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“ THE Lord has of late made appears in his glory.-We need and is now making surprising man the prayers of Zion, and rest afifestations of his love and power sured of them if she is not upon among us, in fubduing the hearts her lees." of finners to the sceptre of Jesus. The attention of people is greatly called up to the things of religion. It is such a time as I never saw

POETRY. before. We have conferences al

COMMUNICATED AS ORIGINAL. most every evening, in one part of the parish or another. Our meet

On the uncertainty of Life. ings are folemn—There are no outcries--but it seems like the

WHEN the glad fun illámes the

east, " still, fmall voice.” Numbers of

And pours the morning ray, thofe who, to appearance, were The blushing rose perfumes the air, the farthest from religion, are And beautifies the day. now rejoicing in God.

Some 2. But e'er he gains the midway line, times the work seems as if it The flower is crop'd and dies; would carry all before it. Oppo- | Its fragrance lost

, its beauty gone, sition has been made in various

Beneath the foot it lies. ways, but, as yet, to appearance, 3. Thus thoughtless man speeds on his has been totally in vain. In Pitts way,

Unmindful of his doom; ford, the town north of this, a

But one short hour arrests his course, similar work began about six And hurls him to the tomb. months ago-since which time about 100 have made public pro

4. With anguilh'd hearts, from earthiy

joys feffion of religion, in that place. Sinners reluctant go;

The first visible appearance of And urg’d by juftice deep they plunge this work among us, was about

In endless, hopeless woe. the middle of November. In s. But rest in hope, ye pious few! January, upwards of 20 joined

And trust a faithful God; with the church, and more than a

Your finful natures shall be cleans 'd,

Wash'd in a Saviour's blood. dozen stand as candidates for admission. Thus, after 18 years of 6. You'll leave these empty, fading deadness and darkness, we have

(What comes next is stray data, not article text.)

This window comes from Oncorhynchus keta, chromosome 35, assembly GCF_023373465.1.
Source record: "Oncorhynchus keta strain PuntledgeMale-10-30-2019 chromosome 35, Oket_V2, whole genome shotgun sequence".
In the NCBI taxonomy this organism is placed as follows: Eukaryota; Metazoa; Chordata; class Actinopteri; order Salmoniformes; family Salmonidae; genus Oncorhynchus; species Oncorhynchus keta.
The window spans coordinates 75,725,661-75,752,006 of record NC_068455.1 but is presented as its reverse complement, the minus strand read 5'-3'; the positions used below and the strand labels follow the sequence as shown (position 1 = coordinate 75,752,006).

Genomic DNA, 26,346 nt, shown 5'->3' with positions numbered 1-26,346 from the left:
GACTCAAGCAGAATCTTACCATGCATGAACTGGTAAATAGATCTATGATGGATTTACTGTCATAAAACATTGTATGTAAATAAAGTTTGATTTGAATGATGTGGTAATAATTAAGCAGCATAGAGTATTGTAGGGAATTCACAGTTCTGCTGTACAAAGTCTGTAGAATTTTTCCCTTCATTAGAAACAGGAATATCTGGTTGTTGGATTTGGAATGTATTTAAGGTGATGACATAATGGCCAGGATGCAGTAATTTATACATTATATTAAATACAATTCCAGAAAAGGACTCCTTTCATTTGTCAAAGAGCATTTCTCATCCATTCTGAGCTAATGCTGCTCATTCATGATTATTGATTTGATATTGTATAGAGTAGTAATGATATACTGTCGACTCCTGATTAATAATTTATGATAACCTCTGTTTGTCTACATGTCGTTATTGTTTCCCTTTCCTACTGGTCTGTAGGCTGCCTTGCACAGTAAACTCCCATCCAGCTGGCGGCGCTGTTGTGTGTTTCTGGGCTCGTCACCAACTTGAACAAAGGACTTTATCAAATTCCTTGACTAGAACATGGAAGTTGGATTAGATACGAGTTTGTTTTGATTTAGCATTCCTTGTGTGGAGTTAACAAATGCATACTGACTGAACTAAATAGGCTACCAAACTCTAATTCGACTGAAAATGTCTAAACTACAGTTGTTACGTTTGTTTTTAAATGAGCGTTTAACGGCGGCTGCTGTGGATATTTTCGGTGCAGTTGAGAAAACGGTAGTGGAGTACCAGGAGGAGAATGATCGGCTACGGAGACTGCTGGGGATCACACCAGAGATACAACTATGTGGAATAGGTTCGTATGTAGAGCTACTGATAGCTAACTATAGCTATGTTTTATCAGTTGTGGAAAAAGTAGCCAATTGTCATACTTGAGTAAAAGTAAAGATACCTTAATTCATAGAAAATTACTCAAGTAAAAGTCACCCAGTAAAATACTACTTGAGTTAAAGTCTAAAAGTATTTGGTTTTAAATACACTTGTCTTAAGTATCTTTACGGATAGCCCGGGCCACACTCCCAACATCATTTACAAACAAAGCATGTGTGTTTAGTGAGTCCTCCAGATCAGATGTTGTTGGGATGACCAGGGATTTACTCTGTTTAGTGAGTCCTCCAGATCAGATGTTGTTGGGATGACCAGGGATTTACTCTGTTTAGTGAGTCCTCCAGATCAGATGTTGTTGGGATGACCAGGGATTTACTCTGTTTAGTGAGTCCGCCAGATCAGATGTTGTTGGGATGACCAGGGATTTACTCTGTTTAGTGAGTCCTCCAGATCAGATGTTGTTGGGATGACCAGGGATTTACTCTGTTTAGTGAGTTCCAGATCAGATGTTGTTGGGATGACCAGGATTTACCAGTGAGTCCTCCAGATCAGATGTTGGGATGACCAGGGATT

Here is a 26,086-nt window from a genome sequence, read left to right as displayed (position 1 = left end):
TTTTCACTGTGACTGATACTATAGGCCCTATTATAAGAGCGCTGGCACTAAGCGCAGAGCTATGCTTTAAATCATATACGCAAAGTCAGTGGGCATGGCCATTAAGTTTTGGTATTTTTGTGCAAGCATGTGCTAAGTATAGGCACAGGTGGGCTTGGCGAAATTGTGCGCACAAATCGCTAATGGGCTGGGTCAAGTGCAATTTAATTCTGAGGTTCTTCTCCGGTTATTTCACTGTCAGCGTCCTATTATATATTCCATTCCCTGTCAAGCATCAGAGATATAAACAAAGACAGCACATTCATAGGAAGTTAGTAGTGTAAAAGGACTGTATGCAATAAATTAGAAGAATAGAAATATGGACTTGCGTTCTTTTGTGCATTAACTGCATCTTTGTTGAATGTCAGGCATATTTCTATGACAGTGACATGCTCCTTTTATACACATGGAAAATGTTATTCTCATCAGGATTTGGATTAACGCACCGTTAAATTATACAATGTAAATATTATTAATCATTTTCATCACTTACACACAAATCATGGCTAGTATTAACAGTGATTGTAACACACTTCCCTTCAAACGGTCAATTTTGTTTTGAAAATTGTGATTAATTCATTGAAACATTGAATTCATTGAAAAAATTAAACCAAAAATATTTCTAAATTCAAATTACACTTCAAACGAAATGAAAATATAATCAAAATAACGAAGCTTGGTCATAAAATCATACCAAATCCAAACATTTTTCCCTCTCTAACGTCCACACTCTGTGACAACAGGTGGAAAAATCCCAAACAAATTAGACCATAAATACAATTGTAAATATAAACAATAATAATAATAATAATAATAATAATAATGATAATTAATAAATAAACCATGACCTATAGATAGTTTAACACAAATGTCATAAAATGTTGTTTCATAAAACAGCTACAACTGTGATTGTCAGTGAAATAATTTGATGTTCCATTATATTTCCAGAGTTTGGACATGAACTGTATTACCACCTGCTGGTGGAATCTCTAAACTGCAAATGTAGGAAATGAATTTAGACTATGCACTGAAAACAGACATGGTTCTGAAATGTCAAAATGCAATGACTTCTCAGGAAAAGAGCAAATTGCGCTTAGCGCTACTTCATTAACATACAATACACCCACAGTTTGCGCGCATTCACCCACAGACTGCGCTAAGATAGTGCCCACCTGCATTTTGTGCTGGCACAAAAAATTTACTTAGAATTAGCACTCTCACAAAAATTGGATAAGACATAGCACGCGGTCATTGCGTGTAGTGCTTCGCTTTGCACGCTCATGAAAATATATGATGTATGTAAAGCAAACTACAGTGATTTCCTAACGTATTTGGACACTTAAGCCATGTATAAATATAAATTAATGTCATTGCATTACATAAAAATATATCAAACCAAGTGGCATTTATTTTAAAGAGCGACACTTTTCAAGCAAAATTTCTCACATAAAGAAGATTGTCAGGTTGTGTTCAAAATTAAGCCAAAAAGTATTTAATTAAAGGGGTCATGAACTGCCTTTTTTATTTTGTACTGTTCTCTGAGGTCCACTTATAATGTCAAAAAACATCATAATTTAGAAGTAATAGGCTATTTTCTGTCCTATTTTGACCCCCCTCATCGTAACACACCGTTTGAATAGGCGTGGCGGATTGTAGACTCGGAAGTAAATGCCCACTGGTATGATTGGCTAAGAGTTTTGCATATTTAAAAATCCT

scenes, really a tiine of refreshing; for There ever dwell at God's right hand,

And fly to worlds above ; when the Lord builds up Zion he Absorb'd in joy and love.

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THE

Connecticut Evangelical Magazine.

[PUBLISHED ACCORDING TO ACT OF CONGRESS.)

Vol. III.]

JUNE, 1803.

[No. 12.

mong

Attempts to propagate the gospel a- an hour to the whole company

the Indians in New-Eng- concerning the nature of God, land, C.

and the necessity of faith in Jesus [Continued from p. 370.]

Christ for the procuring his favor. He informed them likewise of what Jesus Christ had done, and

suffered for the salvation of finCHAPTER II.

ners, and what dreadful judgEAR the close of the pre- ments they must expect, if they

NUMBER VIII.

was given of the first conference now offered to them. The whole of Mr. Eliot, and his companions company appeared very serious ; with an affembly of Indians in the and after fermon, liberty being vicinity of Roxbury ; and of the given them to ask any questions encouragement he met with to for their information ; an old man pursue the work he had begun. presently itood up, and with tears This first visit was on 28th of in his eyes, asked, “ Whether it O&tober, 1646.

was not too late for such an old Upon the 11th of November man, as he, who was near death, following, they gave the Indians to repent, and seek after God ?" another meeting by appointment, Another asked, “how the English and found a larger company met